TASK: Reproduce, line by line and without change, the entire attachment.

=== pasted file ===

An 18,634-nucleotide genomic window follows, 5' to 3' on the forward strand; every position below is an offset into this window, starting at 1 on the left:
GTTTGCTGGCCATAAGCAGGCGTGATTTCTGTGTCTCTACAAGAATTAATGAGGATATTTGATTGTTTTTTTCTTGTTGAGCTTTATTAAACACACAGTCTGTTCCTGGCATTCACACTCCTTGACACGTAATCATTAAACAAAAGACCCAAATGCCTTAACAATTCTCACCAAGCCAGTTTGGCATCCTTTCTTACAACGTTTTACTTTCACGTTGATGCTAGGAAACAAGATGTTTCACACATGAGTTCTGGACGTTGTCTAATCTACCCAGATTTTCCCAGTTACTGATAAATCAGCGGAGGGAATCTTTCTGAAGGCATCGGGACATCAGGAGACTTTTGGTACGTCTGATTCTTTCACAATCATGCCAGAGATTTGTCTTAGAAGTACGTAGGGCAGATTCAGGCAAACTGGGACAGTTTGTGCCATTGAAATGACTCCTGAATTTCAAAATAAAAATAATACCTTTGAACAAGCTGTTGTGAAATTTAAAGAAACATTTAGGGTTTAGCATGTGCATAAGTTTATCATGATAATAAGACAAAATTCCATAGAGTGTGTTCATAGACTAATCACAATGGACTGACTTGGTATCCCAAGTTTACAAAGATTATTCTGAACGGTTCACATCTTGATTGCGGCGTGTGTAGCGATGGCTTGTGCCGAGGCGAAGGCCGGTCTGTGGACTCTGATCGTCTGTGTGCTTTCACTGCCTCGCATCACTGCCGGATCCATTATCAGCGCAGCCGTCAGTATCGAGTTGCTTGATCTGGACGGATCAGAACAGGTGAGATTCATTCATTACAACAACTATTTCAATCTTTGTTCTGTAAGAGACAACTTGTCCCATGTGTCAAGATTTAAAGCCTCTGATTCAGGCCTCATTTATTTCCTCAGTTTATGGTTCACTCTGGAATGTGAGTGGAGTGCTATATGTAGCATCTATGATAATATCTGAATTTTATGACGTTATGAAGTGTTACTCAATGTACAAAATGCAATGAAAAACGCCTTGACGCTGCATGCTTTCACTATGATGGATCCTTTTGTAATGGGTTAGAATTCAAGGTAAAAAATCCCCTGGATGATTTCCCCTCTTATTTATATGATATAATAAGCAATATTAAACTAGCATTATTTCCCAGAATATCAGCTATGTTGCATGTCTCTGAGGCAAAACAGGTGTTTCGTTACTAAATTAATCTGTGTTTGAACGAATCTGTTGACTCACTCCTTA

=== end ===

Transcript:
An 18,634-nucleotide genomic window follows, 5' to 3' on the forward strand; every position below is an offset into this window, starting at 1 on the left:
GTTTGCTGGCCATAAGCAGGCGTGATTTCTGTGTCTCTACAAGAATTAATGAGGATATTTGATTGTTTTTTTCTTGTTGAGCTTTATTAAACACACAGTCTGTTCCTGGCATTCACACTCCTTGACACGTAATCATTAAACAAAAGACCCAAATGCCTTAACAATTCTCACCAAGCCAGTTTGGCATCCTTTCTTACAACGTTTTACTTTCACGTTGATGCTAGGAAACAAGATGTTTCACACATGAGTTCTGGACGTTGTCTAATCTACCCAGATTTTCCCAGTTACTGATAAATCAGCGGAGGGAATCTTTCTGAAGGCATCGGGACATCAGGAGACTTTTGGTACGTCTGATTCTTTCACAATCATGCCAGAGATTTGTCTTAGAAGTACGTAGGGCAGATTCAGGCAAACTGGGACAGTTTGTGCCATTGAAATGACTCCTGAATTTCAAAATAAAAATAATACCTTTGAACAAGCTGTTGTGAAATTTAAAGAAACATTTAGGGTTTAGCATGTGCATAAGTTTATCATGATAATAAGACAAAATTCCATAGAGTGTGTTCATAGACTAATCACAATGGACTGACTTGGTATCCCAAGTTTACAAAGATTATTCTGAACGGTTCACATCTTGATTGCGGCGTGTGTAGCGATGGCTTGTGCCGAGGCGAAGGCCGGTCTGTGGACTCTGATCGTCTGTGTGCTTTCACTGCCTCGCATCACTGCCGGATCCATTATCAGCGCAGCCGTCAGTATCGAGTTGCTTGATCTGGACGGATCAGAACAGGTGAGATTCATTCATTACAACAACTATTTCAATCTTTGTTCTGTAAGAGACAACTTGTCCCATGTGTCAAGATTTAAAGCCTCTGATTCAGGCCTCATTTATTTCCTCAGTTTATGGTTCACTCTGGAATGTGAGTGGAGTGCTATATGTAGCATCTATGATAATATCTGAATTTTATGACGTTATGAAGTGTTACTCAATGTACAAAATGCAATGAAAAACGCCTTGACGCTGCATGCTTTCACTATGATGGATCCTTTTGTAATGGGTTAGAATTCAAGGTAAAAAATCCCCTGGATGATTTCCCCTCTTATTTATATGATATAATAAGCAATATTAAACTAGCATTATTTCCCAGAATATCAGCTATGTTGCATGTCTCTGAGGCAAAACAGGTGTTTCGTTACTAAATTAATCTGTGTTTGAACGAATCTGTTGACTCACTCCTTA